The Early Climatology of The Summit

2013-10-21 16:36:25.000 – Samuel Hewitt,  Summit Intern

Observations from February 10, 1944

Since 1932 here on the summit, an observer has gone outside once an hour, 24 hours a day, 365 days per year to take a weather observation. In that time, we have collected nearly 81 years of data; one of the longest, continuously running climate records in the nation. This data is very important to us, as it can be used for research. Currently, intern Tom Padham is using the summits wind data to evaluate its gustiness, so that one day we will have confidence in saying, for example, that with a southeast wind at 60-80 mph, the highest possible gust we could see would be 95 mph.

With computers only becoming prominent over the last 10+ years, the majority of our data is written down in books. Each book contains one year worth of observations. As one can imagine, trying to perform an analysis using tens of thousands of numbers without that data stored on a computer is near impossible.

That is where my intern project comes in. from 1932 to about 1950; much of our data has not been converted into digital format. Starting in 1948 and working my way backwards, I have been entering in various meteorological variables for each hour of every day. These include temperature, precipitation, sky cover, wind speed and direction, visibility, etc. One of the big challenges with this project is that early data collection varies from today’s methods. For example, back then, fog was categorized as light, moderate or heavy, whereas today it is simply recorded as just fog. Also, some of the symbols used in earlier years to denote various meteorological phenomena are unlike the ones used today. This makes the process somewhat of a challenge, however I find it to be very interesting!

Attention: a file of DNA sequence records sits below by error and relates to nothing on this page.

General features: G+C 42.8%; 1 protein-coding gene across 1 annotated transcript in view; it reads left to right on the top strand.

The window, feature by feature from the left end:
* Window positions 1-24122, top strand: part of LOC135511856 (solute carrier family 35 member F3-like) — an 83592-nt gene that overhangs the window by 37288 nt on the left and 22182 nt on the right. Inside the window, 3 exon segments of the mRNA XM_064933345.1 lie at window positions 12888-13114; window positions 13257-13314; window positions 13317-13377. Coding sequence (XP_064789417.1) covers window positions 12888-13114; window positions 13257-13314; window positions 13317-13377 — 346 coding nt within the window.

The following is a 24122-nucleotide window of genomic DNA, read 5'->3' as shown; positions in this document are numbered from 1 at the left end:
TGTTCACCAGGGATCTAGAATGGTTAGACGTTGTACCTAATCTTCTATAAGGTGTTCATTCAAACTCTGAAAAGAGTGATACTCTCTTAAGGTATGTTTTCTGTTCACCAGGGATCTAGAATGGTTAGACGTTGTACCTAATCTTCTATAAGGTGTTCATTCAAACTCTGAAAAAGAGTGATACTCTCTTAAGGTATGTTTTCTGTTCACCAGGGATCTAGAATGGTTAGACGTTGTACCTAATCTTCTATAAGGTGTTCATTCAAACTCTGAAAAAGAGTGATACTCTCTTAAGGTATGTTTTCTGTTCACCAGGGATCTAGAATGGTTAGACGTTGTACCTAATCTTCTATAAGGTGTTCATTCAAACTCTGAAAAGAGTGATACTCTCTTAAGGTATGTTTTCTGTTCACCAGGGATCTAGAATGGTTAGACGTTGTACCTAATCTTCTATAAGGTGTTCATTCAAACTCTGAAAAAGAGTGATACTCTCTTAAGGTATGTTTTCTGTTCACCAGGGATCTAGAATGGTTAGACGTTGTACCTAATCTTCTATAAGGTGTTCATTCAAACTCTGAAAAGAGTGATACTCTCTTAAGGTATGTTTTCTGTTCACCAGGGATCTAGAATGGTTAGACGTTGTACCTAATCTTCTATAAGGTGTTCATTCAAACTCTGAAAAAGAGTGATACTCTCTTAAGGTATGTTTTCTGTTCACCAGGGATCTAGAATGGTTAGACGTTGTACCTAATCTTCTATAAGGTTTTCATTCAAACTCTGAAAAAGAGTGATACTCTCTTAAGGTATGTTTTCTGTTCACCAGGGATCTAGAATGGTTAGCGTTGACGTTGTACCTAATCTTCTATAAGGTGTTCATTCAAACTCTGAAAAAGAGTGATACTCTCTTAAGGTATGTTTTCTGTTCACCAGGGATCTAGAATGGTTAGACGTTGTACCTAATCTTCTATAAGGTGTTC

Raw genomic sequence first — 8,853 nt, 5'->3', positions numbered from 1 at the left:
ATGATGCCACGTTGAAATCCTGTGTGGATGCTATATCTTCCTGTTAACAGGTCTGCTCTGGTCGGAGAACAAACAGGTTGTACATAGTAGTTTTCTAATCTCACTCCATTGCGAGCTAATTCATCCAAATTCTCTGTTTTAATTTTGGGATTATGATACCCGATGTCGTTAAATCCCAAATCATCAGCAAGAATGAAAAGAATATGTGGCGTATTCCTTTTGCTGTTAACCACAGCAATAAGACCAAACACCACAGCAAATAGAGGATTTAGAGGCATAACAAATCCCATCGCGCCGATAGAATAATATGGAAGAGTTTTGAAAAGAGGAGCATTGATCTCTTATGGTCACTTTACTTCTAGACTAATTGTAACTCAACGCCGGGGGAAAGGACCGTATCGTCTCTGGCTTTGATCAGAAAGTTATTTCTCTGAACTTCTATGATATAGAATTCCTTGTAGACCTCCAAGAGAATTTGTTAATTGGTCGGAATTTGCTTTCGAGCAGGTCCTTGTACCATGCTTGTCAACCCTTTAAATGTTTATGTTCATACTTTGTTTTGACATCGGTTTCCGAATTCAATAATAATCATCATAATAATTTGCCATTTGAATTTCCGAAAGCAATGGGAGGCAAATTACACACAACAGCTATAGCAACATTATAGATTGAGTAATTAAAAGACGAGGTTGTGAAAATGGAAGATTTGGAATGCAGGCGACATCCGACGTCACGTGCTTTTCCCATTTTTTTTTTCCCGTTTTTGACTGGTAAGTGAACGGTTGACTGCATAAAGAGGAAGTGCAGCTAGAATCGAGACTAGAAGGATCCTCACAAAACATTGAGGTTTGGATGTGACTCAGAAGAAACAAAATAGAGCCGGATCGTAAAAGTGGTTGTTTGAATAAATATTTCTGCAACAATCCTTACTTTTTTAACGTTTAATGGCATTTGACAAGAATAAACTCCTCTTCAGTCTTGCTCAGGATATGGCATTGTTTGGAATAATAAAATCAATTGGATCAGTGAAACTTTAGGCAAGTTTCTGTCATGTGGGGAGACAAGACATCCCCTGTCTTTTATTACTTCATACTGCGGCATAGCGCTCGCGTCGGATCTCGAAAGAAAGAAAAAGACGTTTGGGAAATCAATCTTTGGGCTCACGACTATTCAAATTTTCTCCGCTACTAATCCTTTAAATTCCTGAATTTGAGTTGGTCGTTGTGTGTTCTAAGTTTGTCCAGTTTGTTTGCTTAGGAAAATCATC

Samuel Hewitt,  Summit Intern

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